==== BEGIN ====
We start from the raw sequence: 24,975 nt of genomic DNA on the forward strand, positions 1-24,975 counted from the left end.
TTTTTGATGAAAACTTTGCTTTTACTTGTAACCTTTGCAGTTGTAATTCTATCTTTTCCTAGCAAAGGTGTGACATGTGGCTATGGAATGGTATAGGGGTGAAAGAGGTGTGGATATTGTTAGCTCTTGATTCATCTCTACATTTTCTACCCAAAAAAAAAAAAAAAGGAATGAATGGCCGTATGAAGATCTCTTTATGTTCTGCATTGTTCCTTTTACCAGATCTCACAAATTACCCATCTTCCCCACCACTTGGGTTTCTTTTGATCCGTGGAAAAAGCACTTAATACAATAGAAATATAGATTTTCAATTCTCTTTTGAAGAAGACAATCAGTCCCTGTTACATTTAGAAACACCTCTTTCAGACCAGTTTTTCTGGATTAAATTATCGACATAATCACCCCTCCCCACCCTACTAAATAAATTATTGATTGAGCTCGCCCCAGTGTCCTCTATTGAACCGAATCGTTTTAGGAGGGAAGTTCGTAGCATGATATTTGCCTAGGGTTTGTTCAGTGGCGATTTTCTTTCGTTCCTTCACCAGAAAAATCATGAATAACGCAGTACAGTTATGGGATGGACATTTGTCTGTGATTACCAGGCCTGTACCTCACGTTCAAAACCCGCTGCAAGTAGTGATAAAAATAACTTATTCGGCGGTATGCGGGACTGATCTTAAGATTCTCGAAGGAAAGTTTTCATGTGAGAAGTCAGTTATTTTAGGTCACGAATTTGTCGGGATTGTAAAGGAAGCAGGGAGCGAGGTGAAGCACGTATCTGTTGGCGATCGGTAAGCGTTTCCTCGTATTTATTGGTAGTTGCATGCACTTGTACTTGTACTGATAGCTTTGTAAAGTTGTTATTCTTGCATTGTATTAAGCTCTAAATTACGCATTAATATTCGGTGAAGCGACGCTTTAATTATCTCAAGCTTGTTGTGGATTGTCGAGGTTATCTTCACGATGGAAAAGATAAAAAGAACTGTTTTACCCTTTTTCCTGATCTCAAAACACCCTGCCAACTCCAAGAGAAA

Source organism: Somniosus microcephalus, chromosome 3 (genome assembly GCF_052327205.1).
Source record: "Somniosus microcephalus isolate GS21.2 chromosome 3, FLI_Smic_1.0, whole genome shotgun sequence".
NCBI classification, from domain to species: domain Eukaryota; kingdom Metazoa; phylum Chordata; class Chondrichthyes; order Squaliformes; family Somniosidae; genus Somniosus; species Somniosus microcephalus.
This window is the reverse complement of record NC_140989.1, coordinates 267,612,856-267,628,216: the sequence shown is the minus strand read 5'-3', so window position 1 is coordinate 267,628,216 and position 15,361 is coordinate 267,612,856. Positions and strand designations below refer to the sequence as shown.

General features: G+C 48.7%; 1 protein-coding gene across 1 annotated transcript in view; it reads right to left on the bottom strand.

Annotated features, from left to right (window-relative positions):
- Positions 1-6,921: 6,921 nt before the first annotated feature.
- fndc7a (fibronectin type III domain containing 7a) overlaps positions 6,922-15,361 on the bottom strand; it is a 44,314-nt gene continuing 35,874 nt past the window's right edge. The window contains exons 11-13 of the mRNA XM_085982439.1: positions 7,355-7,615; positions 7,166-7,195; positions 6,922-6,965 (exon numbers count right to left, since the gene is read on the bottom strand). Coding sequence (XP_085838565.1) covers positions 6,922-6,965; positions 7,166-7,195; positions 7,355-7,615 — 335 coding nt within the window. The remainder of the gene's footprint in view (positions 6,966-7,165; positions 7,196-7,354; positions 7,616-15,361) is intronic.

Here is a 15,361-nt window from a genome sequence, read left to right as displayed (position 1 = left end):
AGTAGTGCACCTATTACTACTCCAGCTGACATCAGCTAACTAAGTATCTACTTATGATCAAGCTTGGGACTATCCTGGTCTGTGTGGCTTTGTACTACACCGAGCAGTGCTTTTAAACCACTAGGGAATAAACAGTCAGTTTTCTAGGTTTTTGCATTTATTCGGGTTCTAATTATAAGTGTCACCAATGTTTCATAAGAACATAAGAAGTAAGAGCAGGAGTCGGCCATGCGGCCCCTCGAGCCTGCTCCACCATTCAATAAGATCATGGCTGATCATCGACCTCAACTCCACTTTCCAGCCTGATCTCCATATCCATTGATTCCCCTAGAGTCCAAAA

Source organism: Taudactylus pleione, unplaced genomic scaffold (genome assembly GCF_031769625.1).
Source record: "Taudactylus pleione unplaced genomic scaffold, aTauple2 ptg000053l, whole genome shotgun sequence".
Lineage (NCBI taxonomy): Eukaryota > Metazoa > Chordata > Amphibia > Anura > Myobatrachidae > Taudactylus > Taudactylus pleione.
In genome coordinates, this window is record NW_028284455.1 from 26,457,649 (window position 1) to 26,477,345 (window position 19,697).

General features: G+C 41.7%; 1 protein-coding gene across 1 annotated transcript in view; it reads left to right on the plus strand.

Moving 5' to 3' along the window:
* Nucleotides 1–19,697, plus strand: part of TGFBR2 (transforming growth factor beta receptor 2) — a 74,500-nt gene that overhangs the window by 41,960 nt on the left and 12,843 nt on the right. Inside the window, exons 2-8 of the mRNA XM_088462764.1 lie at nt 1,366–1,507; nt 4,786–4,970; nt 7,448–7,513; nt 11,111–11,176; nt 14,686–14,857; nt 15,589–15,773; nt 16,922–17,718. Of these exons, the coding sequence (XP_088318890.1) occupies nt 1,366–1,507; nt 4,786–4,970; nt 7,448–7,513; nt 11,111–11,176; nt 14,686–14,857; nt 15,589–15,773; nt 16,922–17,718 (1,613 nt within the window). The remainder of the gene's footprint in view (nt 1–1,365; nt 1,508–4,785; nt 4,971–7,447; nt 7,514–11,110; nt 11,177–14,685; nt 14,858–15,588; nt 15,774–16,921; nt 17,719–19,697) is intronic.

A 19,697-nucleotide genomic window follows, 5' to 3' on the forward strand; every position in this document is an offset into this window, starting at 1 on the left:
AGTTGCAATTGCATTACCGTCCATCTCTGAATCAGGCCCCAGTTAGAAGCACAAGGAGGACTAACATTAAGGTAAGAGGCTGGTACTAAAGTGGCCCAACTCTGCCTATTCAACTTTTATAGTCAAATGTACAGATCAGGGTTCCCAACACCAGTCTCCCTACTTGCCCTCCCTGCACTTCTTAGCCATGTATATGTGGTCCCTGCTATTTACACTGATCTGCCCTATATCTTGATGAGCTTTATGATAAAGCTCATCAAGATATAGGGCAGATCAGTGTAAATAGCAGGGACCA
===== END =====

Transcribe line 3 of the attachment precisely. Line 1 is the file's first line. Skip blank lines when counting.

Source organism: Somniosus microcephalus, chromosome 3 (genome assembly GCF_052327205.1).